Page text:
I would like to use Class.newInstance() but the class I am instantiating does not have a nullary constructor. Therefore I need to be able to pass in constructor arguments. Is there a way to do this?



  • 26
    Just clarifying - getDeclaredConstructor is not a static method, you have to call it on the instance of the Class for your specific class. – clum May 22 '15 at 6:31
  • 1
    Seems like the answer is "no" for Java 1.1 – Jim Jul 28 '16 at 11:13
  • I have public constructor with List<String> parameters. Can't get it by getDeclaredConstructor, but with getConstructor works fine. Do you know why? – Line May 30 '17 at 9:03
  • It should be noted that this requires you to catch a whole slew of exceptions. When I realized there were at least 4, I just threw it in a try/catch block. Also, the arguments to getDeclaredConstructor() are the classes of the constructor parameters – Andrew Puglionesi Nov 1 '18 at 23:33
myObject.getClass().getDeclaredConstructors(types list).newInstance(args list);

Edit: according to the comments seems like pointing class and method names is not enough for some users. For more info take a look at the documentation for getting constuctor and invoking it.

  • 20
    Answer doesn't say how you pass the args, or show an example. It's just a guess. – djangofan Jul 24 '11 at 0:52
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    Should it be getDeclaredConstructor (singular) ? – Luke Skywalker Aug 19 '14 at 15:19
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    @ryvantage is doesn't make it look like a static method as it's all being called on the "myObject" instance. It's just a daisy chain of method calls.Also not sure why this answer was useful to 55 people as it's wrong and the right one is below! – Arran Jan 28 '15 at 8:59

Assuming you have the following constructor

class MyClass {
    public MyClass(Long l, String s, int i) {


You will need to show you intend to use this constructor like so:

Class classToLoad = MyClass.class;

Class[] cArg = new Class[3]; //Our constructor has 3 arguments
cArg[0] = Long.class; //First argument is of *object* type Long
cArg[1] = String.class; //Second argument is of *object* type String
cArg[2] = int.class; //Third argument is of *primitive* type int

Long l = new Long(88);
String s = "text";
int i = 5;

classToLoad.getDeclaredConstructor(cArg).newInstance(l, s, i);

Do not use Class.newInstance(); see this thread: Why is Class.newInstance() evil?

Like other answers say, use Constructor.newInstance() instead.


You can get other constructors with getConstructor(...).


Follow below steps to call parameterized consturctor.

  1. Get Constructor with parameter types by passing types in Class[] for getDeclaredConstructor method of Class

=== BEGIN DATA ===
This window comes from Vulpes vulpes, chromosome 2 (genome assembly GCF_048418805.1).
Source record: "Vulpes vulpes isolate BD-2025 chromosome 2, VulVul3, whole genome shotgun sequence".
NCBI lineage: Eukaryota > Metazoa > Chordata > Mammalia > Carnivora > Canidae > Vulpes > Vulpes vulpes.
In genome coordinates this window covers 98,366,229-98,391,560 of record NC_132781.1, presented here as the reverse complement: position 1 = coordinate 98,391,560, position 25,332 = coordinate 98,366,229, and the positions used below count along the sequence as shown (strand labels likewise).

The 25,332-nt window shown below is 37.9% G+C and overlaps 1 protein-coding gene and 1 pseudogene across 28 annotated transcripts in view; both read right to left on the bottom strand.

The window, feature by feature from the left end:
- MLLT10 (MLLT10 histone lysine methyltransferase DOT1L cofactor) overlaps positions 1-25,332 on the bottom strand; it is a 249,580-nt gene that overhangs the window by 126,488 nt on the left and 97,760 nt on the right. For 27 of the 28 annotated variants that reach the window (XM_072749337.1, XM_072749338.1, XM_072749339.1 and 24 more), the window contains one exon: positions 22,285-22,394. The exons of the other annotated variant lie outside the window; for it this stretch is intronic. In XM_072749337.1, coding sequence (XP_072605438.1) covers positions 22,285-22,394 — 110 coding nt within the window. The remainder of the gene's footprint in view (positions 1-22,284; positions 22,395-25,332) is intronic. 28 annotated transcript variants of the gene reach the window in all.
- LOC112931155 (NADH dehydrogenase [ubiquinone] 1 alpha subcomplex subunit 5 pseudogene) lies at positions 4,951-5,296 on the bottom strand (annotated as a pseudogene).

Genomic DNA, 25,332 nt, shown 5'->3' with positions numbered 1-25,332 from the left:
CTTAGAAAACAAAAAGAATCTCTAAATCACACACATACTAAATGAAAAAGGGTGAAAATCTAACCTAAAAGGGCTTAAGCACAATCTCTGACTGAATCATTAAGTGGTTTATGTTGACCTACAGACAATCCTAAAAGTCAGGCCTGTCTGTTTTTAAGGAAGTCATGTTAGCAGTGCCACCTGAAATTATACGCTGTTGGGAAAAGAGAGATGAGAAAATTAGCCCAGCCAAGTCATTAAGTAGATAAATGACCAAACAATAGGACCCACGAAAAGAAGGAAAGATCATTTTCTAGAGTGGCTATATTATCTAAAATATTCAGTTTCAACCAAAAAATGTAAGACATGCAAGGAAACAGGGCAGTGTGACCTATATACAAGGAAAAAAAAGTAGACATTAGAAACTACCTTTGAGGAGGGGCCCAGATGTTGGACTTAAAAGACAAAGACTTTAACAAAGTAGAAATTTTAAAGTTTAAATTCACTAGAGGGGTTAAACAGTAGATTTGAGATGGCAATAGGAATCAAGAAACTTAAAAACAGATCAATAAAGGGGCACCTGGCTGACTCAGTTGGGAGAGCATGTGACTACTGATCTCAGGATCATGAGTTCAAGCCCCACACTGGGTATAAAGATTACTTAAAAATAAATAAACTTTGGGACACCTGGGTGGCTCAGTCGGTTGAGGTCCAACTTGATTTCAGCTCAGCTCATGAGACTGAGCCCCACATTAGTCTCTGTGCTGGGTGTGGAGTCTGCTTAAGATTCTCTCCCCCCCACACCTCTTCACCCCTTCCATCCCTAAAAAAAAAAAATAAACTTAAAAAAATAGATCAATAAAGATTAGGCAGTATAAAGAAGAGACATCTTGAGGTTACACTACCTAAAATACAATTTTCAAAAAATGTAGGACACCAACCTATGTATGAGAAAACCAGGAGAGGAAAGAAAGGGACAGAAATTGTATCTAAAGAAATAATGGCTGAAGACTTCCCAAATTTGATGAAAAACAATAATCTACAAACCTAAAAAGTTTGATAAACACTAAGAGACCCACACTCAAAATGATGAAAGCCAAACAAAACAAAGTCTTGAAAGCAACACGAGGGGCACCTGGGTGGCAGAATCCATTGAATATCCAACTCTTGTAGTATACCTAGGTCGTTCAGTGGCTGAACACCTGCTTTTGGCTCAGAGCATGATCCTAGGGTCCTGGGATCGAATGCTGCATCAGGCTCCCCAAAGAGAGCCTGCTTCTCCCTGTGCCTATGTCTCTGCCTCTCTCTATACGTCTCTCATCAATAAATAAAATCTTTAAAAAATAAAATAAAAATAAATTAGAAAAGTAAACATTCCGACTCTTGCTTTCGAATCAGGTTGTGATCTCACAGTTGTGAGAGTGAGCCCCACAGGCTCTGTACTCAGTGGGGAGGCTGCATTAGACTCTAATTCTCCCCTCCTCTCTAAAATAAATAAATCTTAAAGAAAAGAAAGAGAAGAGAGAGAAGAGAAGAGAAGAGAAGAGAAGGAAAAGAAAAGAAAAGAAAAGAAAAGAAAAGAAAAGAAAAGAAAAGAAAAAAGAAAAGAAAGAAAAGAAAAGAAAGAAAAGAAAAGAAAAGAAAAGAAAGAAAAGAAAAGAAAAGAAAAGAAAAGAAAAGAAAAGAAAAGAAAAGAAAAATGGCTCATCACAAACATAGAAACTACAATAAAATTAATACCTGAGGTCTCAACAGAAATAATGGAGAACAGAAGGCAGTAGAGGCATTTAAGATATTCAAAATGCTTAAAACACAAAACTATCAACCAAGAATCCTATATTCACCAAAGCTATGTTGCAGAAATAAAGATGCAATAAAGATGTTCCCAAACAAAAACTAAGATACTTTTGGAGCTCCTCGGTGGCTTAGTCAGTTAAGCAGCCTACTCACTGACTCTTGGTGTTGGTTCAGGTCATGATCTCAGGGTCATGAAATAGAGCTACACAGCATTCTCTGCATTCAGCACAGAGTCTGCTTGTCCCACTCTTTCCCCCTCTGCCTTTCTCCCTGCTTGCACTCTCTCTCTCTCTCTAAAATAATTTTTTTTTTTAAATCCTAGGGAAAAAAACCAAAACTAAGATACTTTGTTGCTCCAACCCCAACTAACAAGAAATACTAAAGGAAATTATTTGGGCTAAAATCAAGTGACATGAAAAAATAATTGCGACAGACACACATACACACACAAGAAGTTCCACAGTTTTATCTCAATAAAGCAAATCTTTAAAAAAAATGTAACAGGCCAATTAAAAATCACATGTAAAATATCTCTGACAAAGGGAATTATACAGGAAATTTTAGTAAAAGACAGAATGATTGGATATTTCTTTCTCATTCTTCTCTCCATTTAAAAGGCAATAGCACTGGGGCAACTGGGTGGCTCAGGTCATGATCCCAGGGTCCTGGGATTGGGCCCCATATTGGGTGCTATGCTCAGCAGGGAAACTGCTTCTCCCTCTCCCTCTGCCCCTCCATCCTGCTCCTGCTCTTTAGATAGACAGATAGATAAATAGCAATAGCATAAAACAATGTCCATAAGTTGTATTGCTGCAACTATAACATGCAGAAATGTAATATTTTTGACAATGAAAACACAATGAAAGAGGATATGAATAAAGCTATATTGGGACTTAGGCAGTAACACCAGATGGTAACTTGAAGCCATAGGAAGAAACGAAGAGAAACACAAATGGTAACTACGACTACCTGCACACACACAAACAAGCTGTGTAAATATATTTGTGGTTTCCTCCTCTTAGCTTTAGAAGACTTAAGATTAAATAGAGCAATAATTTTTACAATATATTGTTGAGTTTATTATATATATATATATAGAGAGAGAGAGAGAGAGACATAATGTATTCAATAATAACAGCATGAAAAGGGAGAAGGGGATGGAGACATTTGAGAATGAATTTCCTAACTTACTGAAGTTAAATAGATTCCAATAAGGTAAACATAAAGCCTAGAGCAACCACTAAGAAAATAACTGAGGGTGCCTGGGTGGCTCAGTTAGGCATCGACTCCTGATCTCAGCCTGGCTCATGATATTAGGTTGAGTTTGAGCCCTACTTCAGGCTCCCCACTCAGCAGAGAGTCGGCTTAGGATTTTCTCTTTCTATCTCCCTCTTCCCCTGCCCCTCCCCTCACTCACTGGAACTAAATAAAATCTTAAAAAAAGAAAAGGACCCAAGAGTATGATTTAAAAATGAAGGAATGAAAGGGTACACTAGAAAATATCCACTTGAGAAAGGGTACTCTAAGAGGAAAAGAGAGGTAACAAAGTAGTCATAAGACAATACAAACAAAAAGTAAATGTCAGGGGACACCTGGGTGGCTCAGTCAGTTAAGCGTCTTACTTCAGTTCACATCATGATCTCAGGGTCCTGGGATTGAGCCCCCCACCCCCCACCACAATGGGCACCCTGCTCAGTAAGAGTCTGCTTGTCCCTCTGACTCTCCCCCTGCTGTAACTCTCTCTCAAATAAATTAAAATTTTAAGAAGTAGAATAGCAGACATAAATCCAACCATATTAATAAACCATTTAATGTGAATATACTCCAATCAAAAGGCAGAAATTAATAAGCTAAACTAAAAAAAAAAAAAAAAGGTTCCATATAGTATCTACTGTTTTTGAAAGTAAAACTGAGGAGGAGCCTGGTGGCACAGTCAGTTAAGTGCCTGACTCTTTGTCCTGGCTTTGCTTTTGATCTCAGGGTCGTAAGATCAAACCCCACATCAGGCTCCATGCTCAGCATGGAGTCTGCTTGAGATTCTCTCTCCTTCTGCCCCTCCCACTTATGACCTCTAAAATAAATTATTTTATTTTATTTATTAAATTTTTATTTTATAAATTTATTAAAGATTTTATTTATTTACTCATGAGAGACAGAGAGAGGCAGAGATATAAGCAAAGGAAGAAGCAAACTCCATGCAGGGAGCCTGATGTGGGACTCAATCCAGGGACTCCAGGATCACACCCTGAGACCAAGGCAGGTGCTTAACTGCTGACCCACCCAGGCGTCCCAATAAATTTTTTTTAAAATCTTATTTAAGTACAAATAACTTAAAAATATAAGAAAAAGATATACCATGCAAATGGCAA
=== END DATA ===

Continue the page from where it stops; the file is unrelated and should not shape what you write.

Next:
2. Create constructor instance by passing values in Object[] for
    newInstance method of Constructor

Example code:

import java.lang.reflect.*;

class NewInstanceWithReflection{
    public NewInstanceWithReflection(){
        System.out.println("Default constructor");
    public NewInstanceWithReflection( String a){
        System.out.println("Constructor :String => "+a);
    public static void main(String args[]) throws Exception {

        NewInstanceWithReflection object = (NewInstanceWithReflection)Class.forName("NewInstanceWithReflection").newInstance();
        Constructor constructor = NewInstanceWithReflection.class.getDeclaredConstructor( new Class[] {String.class});
        NewInstanceWithReflection object1 = (NewInstanceWithReflection)constructor.newInstance(new Object[]{"StackOverFlow"});



java NewInstanceWithReflection
Default constructor
Constructor :String => StackOverFlow

You can use the getDeclaredConstructor method of Class. It expects an array of classes. Here is a tested and working example:

public static JFrame createJFrame(Class c, String name, Component parentComponent)
        JFrame frame = (JFrame)c.getDeclaredConstructor(new Class[] {String.class}).newInstance("name");
        if (parentComponent != null)
    catch (InstantiationException instantiationException)
        ExceptionHandler.handleException(instantiationException, parentComponent, Language.messages.get(Language.InstantiationExceptionKey), c.getName());
    catch(NoSuchMethodException noSuchMethodException)
        //ExceptionHandler.handleException(noSuchMethodException, parentComponent, Language.NoSuchMethodExceptionKey, "NamedConstructor");
        ExceptionHandler.handleException(noSuchMethodException, parentComponent, Language.messages.get(Language.NoSuchMethodExceptionKey), "(Constructor or a JFrame method)");
    catch (IllegalAccessException illegalAccessException)
        ExceptionHandler.handleException(illegalAccessException, parentComponent, Language.messages.get(Language.IllegalAccessExceptionKey));
    catch (InvocationTargetException invocationTargetException)
        ExceptionHandler.handleException(invocationTargetException, parentComponent, Language.messages.get(Language.InvocationTargetExceptionKey));
        return null;

I think this is exactly what you want http://da2i.univ-lille1.fr/doc/tutorial-java/reflect/object/arg.html

Although it seems a dead thread, someone might find it useful

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